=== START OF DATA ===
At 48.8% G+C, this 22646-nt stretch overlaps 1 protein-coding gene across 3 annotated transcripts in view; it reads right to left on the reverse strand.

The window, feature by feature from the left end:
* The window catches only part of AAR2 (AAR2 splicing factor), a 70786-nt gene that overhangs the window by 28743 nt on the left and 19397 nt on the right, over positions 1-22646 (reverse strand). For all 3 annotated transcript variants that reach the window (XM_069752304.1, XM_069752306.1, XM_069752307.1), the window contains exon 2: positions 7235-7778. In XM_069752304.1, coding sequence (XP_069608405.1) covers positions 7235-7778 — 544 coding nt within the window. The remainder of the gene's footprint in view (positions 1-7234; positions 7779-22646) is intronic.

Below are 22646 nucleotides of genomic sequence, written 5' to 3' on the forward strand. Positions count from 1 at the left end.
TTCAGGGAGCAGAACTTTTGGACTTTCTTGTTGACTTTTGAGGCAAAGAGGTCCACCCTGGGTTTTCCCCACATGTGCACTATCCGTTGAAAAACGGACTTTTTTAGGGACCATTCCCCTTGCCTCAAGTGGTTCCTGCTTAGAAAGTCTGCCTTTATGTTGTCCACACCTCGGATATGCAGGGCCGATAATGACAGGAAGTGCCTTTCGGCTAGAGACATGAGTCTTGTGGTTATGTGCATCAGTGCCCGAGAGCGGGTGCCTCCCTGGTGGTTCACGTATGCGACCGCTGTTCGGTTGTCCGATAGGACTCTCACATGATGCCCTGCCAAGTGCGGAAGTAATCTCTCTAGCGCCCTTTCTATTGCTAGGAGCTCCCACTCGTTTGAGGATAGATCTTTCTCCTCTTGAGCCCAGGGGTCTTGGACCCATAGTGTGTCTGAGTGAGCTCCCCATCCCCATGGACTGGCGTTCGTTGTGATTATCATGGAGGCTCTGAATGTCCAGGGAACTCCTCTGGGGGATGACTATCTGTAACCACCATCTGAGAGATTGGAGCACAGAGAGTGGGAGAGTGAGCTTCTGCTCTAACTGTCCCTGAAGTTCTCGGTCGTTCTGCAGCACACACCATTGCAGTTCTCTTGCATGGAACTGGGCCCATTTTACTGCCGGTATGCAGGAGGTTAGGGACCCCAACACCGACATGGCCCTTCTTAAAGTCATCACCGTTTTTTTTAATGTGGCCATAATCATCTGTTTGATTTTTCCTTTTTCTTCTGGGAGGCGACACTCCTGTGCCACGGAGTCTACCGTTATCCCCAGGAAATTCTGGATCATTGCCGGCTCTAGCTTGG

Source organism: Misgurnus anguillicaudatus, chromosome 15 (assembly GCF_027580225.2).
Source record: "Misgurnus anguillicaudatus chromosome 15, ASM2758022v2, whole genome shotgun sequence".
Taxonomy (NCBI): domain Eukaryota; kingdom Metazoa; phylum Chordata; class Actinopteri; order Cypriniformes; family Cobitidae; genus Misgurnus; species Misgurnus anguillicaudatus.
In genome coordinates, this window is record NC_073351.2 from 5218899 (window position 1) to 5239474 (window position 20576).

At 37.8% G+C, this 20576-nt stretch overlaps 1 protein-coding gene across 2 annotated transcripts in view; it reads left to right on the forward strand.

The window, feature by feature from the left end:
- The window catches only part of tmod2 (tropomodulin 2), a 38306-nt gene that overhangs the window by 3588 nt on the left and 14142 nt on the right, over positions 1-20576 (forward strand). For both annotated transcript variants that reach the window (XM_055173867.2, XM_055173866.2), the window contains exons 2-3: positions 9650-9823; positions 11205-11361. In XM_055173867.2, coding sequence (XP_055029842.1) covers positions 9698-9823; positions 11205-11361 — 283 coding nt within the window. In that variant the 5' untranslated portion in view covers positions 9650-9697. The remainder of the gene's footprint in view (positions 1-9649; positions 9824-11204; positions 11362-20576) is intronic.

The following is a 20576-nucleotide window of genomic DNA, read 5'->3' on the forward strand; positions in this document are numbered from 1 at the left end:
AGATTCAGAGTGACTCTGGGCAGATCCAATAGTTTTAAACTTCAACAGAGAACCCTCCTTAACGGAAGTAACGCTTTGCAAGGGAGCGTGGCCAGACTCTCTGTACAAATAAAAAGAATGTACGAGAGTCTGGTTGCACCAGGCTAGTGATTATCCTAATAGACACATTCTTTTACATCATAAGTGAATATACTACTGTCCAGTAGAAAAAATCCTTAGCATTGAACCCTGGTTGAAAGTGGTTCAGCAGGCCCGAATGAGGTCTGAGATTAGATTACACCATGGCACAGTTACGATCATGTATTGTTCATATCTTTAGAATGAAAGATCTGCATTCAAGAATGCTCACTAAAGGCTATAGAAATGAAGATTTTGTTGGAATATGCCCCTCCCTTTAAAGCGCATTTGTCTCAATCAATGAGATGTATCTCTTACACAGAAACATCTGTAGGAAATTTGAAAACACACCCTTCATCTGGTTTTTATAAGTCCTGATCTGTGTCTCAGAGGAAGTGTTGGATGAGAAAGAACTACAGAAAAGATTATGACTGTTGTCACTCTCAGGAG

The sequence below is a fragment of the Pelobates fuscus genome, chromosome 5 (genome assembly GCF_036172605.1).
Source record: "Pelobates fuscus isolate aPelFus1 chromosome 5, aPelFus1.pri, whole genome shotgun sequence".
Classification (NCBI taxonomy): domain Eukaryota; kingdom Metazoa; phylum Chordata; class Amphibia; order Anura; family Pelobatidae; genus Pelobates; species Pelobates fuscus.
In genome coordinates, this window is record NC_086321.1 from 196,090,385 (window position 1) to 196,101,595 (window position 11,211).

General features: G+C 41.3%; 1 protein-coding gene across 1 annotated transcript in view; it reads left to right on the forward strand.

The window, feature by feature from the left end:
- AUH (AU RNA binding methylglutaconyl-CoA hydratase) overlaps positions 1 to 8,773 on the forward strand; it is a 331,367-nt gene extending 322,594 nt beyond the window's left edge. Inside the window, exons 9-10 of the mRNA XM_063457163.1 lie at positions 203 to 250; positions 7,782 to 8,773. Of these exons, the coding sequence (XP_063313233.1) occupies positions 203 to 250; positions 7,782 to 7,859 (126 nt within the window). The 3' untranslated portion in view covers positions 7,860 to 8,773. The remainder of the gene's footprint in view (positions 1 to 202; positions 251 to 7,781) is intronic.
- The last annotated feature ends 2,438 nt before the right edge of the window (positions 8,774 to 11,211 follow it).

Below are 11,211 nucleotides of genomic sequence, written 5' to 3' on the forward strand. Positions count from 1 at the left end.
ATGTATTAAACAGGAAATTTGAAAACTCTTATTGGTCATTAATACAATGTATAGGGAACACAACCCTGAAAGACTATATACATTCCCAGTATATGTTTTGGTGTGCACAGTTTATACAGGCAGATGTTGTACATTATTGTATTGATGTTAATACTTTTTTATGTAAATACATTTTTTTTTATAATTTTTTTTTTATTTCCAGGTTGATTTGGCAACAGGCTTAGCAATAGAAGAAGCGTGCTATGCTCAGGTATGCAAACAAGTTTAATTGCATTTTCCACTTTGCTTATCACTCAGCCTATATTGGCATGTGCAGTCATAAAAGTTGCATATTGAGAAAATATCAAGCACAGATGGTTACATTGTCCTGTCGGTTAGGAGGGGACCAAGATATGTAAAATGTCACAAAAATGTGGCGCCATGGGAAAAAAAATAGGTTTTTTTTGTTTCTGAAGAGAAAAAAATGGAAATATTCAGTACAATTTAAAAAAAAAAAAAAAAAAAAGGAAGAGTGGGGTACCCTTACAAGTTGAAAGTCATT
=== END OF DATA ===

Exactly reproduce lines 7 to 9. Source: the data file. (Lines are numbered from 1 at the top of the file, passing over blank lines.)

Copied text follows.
Source record: "Misgurnus anguillicaudatus chromosome 15, ASM2758022v2, whole genome shotgun sequence".
Taxonomy (NCBI): domain Eukaryota; kingdom Metazoa; phylum Chordata; class Actinopteri; order Cypriniformes; family Cobitidae; genus Misgurnus; species Misgurnus anguillicaudatus.
In genome coordinates, this window is record NC_073351.2 from 5218899 (window position 1) to 5239474 (window position 20576).